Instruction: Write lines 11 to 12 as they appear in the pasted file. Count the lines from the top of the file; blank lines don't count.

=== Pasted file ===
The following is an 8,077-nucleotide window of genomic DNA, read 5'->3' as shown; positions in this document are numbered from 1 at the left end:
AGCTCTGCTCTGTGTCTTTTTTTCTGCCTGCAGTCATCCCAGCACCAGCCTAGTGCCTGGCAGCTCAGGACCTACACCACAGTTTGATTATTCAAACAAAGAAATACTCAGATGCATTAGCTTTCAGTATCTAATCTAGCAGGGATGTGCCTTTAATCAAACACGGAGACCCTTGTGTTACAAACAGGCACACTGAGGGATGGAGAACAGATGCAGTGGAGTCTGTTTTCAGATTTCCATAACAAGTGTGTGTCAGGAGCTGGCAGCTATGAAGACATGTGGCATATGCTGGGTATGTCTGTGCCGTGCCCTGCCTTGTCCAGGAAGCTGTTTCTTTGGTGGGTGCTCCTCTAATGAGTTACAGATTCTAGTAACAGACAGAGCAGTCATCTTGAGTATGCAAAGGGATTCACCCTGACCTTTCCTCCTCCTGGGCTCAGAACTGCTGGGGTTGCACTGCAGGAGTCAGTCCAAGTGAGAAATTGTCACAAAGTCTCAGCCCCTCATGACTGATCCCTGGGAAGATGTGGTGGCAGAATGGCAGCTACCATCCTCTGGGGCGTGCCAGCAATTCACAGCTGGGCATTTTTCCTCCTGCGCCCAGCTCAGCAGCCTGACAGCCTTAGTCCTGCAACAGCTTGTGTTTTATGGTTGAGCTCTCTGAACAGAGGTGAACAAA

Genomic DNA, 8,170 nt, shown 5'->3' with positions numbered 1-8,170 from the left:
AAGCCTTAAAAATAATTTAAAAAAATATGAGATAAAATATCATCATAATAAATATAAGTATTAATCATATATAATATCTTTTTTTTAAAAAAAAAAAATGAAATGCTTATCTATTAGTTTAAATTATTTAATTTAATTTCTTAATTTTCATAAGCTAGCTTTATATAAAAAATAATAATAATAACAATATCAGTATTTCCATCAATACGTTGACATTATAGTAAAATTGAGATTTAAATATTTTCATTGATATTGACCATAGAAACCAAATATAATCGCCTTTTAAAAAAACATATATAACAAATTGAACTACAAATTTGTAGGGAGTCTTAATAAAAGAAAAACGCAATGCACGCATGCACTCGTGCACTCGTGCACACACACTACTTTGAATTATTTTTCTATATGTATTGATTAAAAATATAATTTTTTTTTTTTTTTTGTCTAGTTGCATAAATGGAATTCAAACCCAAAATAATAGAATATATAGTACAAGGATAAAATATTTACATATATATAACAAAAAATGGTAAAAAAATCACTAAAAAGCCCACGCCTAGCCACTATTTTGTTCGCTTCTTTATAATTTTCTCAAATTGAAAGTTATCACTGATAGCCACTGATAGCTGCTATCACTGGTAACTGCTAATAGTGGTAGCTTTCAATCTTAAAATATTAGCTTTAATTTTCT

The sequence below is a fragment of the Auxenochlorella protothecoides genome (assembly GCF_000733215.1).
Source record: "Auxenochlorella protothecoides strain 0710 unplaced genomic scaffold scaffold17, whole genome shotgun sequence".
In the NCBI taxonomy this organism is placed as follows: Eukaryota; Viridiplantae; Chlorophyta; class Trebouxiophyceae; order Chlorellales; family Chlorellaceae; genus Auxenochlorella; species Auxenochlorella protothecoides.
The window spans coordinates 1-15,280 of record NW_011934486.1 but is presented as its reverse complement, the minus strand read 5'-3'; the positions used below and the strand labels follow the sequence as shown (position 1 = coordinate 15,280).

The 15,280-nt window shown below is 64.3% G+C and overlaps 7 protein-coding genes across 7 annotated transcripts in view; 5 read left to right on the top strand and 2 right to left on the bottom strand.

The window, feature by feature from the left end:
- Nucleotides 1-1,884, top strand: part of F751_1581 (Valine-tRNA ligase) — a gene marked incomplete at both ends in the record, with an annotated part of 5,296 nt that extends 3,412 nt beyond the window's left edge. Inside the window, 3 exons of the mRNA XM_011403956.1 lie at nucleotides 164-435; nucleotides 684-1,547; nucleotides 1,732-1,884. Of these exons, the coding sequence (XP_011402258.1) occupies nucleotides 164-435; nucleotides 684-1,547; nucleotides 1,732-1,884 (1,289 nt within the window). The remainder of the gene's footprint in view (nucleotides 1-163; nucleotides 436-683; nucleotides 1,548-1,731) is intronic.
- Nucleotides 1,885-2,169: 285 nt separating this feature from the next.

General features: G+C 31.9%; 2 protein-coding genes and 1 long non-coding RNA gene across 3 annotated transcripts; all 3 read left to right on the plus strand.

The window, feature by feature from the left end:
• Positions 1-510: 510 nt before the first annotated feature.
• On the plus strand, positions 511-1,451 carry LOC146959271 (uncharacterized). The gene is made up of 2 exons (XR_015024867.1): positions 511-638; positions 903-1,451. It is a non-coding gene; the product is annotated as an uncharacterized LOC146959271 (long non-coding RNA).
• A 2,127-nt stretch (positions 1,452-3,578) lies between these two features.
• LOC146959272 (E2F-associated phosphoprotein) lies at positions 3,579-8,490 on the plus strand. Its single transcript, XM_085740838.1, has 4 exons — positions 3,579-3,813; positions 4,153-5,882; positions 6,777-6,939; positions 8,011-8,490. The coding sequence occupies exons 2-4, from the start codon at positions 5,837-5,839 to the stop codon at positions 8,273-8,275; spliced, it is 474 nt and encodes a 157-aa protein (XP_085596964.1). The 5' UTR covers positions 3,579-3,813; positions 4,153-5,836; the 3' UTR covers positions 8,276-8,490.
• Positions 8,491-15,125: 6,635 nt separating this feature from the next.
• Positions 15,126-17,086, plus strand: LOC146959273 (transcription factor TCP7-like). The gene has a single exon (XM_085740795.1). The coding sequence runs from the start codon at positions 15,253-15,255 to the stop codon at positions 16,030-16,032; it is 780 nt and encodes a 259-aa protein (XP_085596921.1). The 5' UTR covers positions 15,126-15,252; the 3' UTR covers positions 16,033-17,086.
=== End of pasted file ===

- Nucleotides 1-1,884, top strand: part of F751_1581 (Valine-tRNA ligase) — a gene marked incomplete at both ends in the record, with an annotated part of 5,296 nt that extends 3,412 nt beyond the window's left edge. Inside the window, 3 exons of the mRNA XM_011403956.1 lie at nucleotides 164-435; nucleotides 684-1,547; nucleotides 1,732-1,884. Of these exons, the coding sequence (XP_011402258.1) occupies nucleotides 164-435; nucleotides 684-1,547; nucleotides 1,732-1,884 (1,289 nt within the window). The remainder of the gene's footprint in view (nucleotides 1-163; nucleotides 436-683; nucleotides 1,548-1,731) is intronic.
- Nucleotides 1,885-2,169: 285 nt separating this feature from the next.